By Angela Hart
Here is a rundown of the 16 bills proposed by Democratic lawmakers after the Assembly’s special health care hearings concluded. The hearings began following a decision last year by Speaker Anthony Rendon to shelve a controversial single-payer health care bill.
Assembly Bill 2965: Would expand Medi-Cal eligibility to undocumented adults ages 19 to 25. Currently on suspense in the Senate Appropriations Committee. The Legislative Analyst’s Office estimates the expansion would cost an additional $140 million annually from the general fund. Unlikely to advance.
Assembly Bill 3148: Would have required Covered California to offer additional financial assistance to low- and middle-income people purchasing insurance through the exchange. Died in the Assembly Appropriations Committee in May. Assistance would have cost roughly $500 million annually from the general fund, according to an estimate by the University of California, Berkeley Labor Center.
Assembly Bill 2565: Would require Covered California to boost health insurance premium assistance to low- and middle-income people. Held in Assembly Appropriations Committee. Assistance estimated to cost $500 million annually. Unlikely to advance.
Assembly Bill 2416: Attempts to create greater access to care and more competition between health plans in areas with two or fewer plans selling insurance coverage through Covered California. It would require health plans with Medi-Cal contracts in underserved counties to negotiate with Covered California for potential inclusion on the exchange. Held in Assembly Appropriations Committee. Additional staff costs for Covered California of up to $300,000. Unlikely to advance, contents moved to Assembly Bill 2472.
Assembly Bill 2472: Encourages greater competition between plans, and would require Covered California to study creating a public health insurance option to compete with private insurers on the exchange. Decision expected in August. One-time costs in the range of $250,000 for Covered California to contract for the report.
Assembly Bill 2499: Would require insurers to spend a set amount — at least 80 percent — of insurance premium dollars on care instead of administrative costs and profit. Decision expected in mid-August. Additional administrative costs by state Department of Insurance and Department of Managed Health Care.
Assembly Bill 2430: Would let a larger number of low-income seniors, disabled and blind adults qualify for free Medi-Cal. Currently in Senate Appropriations Committee. Total cost for the first year would be $51.4 million, growing to $153.6 million the following year, according to a Senate analysis. Unlikely to advance.
Assembly Bill 2459: Would provide a personal income tax credit for nearly 400,000 low- and moderate-income people who purchase insurance through Covered California, equal to the amount of their health insurance premiums. Moving through policy committees in the Senate but unlikely to advance due to its high price tag. Would cost $500 million in general fund dollars annually, and would likely grow as health care costs continue to rise. It would also cost an estimated $2.2 million per year in administrative costs.
Assembly Bill 2579: Would automatically enroll women and children whose incomes qualify them for food stamps into Medi-Cal, creating a so-called “express lane.” Referred to Senate Appropriations Committee. Would cost the state Department of Health Care Services $400,000 in the first year to begin the program, and result in $200,000 ongoing costs likely paid for with federal health care dollars divvied out to the state.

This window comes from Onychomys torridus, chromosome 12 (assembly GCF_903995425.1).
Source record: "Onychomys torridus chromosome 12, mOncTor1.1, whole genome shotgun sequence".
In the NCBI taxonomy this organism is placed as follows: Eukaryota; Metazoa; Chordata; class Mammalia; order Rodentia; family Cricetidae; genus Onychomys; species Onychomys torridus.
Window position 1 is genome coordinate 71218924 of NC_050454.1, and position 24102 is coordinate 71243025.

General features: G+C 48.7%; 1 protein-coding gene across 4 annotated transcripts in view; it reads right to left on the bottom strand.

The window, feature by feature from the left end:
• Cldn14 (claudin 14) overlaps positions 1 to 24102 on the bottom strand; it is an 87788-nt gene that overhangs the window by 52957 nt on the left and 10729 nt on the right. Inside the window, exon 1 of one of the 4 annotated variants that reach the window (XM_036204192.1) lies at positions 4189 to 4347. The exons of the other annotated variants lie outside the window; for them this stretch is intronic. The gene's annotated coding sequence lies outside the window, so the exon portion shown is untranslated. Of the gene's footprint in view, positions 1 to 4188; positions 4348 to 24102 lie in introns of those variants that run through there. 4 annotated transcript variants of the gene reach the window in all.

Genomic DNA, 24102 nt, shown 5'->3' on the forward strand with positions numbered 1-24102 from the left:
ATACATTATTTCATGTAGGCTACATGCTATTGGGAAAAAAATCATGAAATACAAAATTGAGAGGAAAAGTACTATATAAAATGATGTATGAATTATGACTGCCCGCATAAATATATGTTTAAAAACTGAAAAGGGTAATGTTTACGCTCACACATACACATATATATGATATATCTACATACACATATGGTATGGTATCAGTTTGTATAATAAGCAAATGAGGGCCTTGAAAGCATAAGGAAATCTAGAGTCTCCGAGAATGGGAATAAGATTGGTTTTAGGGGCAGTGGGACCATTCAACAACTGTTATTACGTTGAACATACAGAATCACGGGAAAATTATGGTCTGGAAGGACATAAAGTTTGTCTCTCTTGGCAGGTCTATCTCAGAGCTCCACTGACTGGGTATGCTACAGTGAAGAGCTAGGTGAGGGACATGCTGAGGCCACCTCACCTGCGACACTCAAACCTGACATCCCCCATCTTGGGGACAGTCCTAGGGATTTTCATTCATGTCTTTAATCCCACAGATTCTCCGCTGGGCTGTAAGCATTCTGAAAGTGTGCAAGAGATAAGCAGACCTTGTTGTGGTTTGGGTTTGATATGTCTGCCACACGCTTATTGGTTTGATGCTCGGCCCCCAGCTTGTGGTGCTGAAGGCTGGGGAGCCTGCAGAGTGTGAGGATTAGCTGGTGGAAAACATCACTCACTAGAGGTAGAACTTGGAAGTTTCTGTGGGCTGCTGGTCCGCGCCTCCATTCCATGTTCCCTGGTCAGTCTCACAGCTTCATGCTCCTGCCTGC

Assembly Bill 2597: Seeks to increase the number of primary care doctors in the state by boosting state funding for University of California medical training programs. Referred to Senate Appropriations Committee. Cost would be $9.35 million in general fund money for the University of California system. Unlikely to advance.
Assembly Bill 2718: Expands from six months to one year Medi-Cal coverage to low-income individuals or families transitioning out of other financial assistance programs. Annual ongoing costs would be about $6 million, with roughly half coming from the state general fund. Included in budget negotiations but was not funded. Referred to Senate Appropriations Committee. Unlikely to advance.
Assembly Bill 2275: Seeks to further regulate Medi-Cal managed care plans by creating stronger care quality benchmarks. Referred to Senate Appropriations Committee. Annual costs of $3.1 million per year, covered by state and federal funds.
Assembly Bill 2427: Would increase the state’s ability to regulate health plans and penalize them for engaging in anti-competitive business practices by restricting them from Medi-Cal. Referred to Senate Appropriations Committee.
Assembly Bill 2502: Establishes a database to track payments to health care providers and insurers, with a goal of increasing transparency around health care prices. Proposal included in the state budget signed last week by Gov. Jerry Brown with $60 million appropriated this year.
Assembly Bill 2517: Sets California on a potential path toward a form of single-payer health care. Proposal also included in the state budget, with $5 million appropriated this year to provide a “road map” with benchmarks to move California toward a “unified publicly funded health care system,” according to the bill’s authors. System could be publicly funded or a hybrid to include coverage provided by and paid for by employers. Version included in state budget.
Assembly Bill 3087: Would have created a California “Health Care Cost, Quality and Equity Commission” to control in-state health care costs and set payment rates for health plans, hospitals, physicians, doctor groups and other providers. Held by author due to staunch opposition.